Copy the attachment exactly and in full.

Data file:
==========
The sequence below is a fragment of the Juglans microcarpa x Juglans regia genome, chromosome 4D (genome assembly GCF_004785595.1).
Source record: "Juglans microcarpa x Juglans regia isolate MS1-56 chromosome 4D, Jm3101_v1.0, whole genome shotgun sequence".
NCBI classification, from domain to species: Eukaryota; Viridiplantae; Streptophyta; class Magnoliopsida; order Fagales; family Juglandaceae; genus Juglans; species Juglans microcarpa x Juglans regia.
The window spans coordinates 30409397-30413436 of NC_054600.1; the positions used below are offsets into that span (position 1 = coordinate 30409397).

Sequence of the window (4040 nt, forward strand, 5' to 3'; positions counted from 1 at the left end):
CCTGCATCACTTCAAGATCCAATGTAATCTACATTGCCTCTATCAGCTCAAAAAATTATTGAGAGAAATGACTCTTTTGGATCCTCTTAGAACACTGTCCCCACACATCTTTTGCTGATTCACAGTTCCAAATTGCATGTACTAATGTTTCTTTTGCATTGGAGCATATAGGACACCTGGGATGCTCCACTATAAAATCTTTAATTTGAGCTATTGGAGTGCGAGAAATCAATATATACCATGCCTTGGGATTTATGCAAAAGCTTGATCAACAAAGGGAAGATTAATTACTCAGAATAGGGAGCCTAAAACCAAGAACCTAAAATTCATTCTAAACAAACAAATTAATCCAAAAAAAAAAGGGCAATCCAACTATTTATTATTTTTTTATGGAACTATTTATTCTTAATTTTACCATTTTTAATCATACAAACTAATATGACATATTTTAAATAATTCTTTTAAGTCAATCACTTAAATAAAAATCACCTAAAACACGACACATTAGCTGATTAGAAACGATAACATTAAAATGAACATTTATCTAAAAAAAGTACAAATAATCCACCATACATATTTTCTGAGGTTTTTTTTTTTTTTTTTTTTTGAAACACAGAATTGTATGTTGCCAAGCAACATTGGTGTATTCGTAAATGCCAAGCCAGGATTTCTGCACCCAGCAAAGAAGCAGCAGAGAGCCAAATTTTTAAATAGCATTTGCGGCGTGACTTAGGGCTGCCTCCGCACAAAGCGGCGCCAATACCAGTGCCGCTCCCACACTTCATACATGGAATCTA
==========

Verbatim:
The sequence below is a fragment of the Juglans microcarpa x Juglans regia genome, chromosome 4D (genome assembly GCF_004785595.1).
Source record: "Juglans microcarpa x Juglans regia isolate MS1-56 chromosome 4D, Jm3101_v1.0, whole genome shotgun sequence".
NCBI classification, from domain to species: Eukaryota; Viridiplantae; Streptophyta; class Magnoliopsida; order Fagales; family Juglandaceae; genus Juglans; species Juglans microcarpa x Juglans regia.
The window spans coordinates 30409397-30413436 of NC_054600.1; the positions used below are offsets into that span (position 1 = coordinate 30409397).

Sequence of the window (4040 nt, forward strand, 5' to 3'; positions counted from 1 at the left end):
CCTGCATCACTTCAAGATCCAATGTAATCTACATTGCCTCTATCAGCTCAAAAAATTATTGAGAGAAATGACTCTTTTGGATCCTCTTAGAACACTGTCCCCACACATCTTTTGCTGATTCACAGTTCCAAATTGCATGTACTAATGTTTCTTTTGCATTGGAGCATATAGGACACCTGGGATGCTCCACTATAAAATCTTTAATTTGAGCTATTGGAGTGCGAGAAATCAATATATACCATGCCTTGGGATTTATGCAAAAGCTTGATCAACAAAGGGAAGATTAATTACTCAGAATAGGGAGCCTAAAACCAAGAACCTAAAATTCATTCTAAACAAACAAATTAATCCAAAAAAAAAAGGGCAATCCAACTATTTATTATTTTTTTATGGAACTATTTATTCTTAATTTTACCATTTTTAATCATACAAACTAATATGACATATTTTAAATAATTCTTTTAAGTCAATCACTTAAATAAAAATCACCTAAAACACGACACATTAGCTGATTAGAAACGATAACATTAAAATGAACATTTATCTAAAAAAAGTACAAATAATCCACCATACATATTTTCTGAGGTTTTTTTTTTTTTTTTTTTTTGAAACACAGAATTGTATGTTGCCAAGCAACATTGGTGTATTCGTAAATGCCAAGCCAGGATTTCTGCACCCAGCAAAGAAGCAGCAGAGAGCCAAATTTTTAAATAGCATTTGCGGCGTGACTTAGGGCTGCCTCCGCACAAAGCGGCGCCAATACCAGTGCCGCTCCCACACTTCATACATGGAATCTA